Mars Stealer Spreads via Google Ads
Mars Stealer, a sophisticated information stealing malware is gaining attention. This is a reimagining of the Oski malware, which was discontinued in 2020. Mars Stealer expanded modestly until lately when the unexpected shutdown of Raccoon Stealer pushed hackers to seek alternatives.
Researchers discovered Mars Stealer campaign that uses Google Ads to promote copied OpenOffice sites in Canadian search results. OpenOffice, a open source office suite. It’s possible that the threat actors didn’t clone the far more popular LibreOffice since doing so would result in a speedy takedown owing to widespread reports.
The fake site’s OpenOffice installer is a Mars Stealer executable with the Babadeda crypter or the Autoit loader, infecting the users without their knowledge. The operator has exposed the victims’ ‘logs’ directory due to a flaw in the cracked version’s configuration instructions, providing any visitor complete access. A log is a compressed file including data taken by a Trojan and transferred to the C&C servers of threat actors.
Mars Stealer seems to have stolen browser auto-fill data, browser extension data, IP addresses, credit cards, country codes, and time zone data in this campaign. The sensitive information of the threat actor was also revealed because the actor compromised himself with a copy of Mars Stealer while debugging. This oversight led researchers to link the attacks to a Russian speaker and identify the threat actor’s GitLab accounts, stolen credentials used to pay for Google Ads, etc.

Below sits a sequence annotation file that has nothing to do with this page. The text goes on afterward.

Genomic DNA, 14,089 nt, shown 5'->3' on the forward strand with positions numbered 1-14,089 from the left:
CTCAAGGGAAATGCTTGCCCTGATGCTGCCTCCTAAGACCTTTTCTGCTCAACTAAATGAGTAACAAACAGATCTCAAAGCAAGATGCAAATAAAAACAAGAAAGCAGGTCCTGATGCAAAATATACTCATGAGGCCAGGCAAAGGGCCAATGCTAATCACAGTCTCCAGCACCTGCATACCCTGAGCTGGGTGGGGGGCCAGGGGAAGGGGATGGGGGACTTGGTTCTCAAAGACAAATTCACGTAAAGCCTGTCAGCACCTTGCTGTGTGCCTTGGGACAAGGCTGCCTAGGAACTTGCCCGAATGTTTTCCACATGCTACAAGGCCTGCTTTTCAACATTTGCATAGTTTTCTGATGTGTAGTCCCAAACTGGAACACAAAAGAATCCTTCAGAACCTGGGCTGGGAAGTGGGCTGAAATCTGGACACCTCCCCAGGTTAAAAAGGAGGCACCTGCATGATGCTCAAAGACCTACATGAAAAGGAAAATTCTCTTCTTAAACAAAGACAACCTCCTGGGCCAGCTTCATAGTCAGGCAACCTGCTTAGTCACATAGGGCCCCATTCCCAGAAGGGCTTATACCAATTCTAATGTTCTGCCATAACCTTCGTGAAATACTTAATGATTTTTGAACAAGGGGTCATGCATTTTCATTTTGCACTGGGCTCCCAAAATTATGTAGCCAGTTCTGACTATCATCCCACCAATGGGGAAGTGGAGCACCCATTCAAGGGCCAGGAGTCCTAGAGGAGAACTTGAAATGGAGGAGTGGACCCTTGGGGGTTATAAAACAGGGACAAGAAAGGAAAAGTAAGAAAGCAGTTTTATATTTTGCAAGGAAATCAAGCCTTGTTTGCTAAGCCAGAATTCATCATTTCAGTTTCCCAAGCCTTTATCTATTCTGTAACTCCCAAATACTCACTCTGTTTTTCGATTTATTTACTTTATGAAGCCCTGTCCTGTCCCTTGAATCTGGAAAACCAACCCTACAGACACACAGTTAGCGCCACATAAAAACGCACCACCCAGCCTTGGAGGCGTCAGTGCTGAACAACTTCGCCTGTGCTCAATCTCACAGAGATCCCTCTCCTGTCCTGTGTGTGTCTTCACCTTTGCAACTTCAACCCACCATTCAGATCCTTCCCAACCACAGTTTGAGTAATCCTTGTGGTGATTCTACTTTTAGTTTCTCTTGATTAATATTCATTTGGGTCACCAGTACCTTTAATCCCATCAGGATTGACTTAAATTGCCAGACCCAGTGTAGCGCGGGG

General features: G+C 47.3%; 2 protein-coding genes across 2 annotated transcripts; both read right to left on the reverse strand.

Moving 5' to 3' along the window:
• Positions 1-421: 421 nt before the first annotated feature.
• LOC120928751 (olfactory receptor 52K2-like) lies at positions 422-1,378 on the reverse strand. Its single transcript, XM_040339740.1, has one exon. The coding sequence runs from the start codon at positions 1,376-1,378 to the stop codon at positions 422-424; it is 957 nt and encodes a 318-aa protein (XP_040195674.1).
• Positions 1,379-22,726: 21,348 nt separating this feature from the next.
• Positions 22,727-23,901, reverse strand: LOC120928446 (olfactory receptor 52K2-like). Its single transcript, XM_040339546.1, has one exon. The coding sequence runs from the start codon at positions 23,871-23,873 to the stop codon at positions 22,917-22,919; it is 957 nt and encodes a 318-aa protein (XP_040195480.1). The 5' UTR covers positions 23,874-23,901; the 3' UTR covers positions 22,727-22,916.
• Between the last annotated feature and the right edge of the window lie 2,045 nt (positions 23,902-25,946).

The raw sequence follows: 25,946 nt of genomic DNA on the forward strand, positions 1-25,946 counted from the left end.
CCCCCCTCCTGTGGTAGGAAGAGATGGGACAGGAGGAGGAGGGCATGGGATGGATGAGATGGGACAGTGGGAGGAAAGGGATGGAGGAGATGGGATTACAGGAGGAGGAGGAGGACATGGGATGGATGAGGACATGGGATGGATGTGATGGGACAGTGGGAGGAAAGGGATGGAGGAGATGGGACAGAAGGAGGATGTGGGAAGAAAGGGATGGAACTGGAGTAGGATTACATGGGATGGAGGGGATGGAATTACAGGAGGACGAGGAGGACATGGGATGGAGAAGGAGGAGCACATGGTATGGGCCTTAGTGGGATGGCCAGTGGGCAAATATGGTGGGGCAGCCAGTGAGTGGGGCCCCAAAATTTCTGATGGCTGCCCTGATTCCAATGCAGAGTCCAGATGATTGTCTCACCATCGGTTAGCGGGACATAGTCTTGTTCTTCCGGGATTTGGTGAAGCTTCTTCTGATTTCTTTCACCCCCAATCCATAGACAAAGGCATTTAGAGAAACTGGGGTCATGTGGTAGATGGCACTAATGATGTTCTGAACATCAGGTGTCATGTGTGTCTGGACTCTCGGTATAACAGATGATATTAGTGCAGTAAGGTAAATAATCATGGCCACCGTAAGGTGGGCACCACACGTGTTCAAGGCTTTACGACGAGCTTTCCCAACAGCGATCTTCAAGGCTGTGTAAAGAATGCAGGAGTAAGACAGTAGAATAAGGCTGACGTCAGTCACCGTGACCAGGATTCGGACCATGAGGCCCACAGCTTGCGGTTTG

Mars Stealer is an increasing threat, with over 47 darknet sites and hacker forums, Telegram groups, and “unofficial” distribution routes such as the cracked pack promoting it. The operators of these info-stealers are mainly focused on cryptocurrency assets. MetaMask, Binance Wallet, Coinbase Wallet, Math wallet, and all hot wallets for managing cryptocurrency assets were the most stolen browser plugins from the investigated campaign.
To protect from data thieves, make sure you only click on legitimate sites rather than Google Ad results, and check downloaded executables with your antivirus software before running them. 3xp0rt’s analysis of the new Mars Stealer malware is recommended for individuals interested in a technical dive into the new malware variant.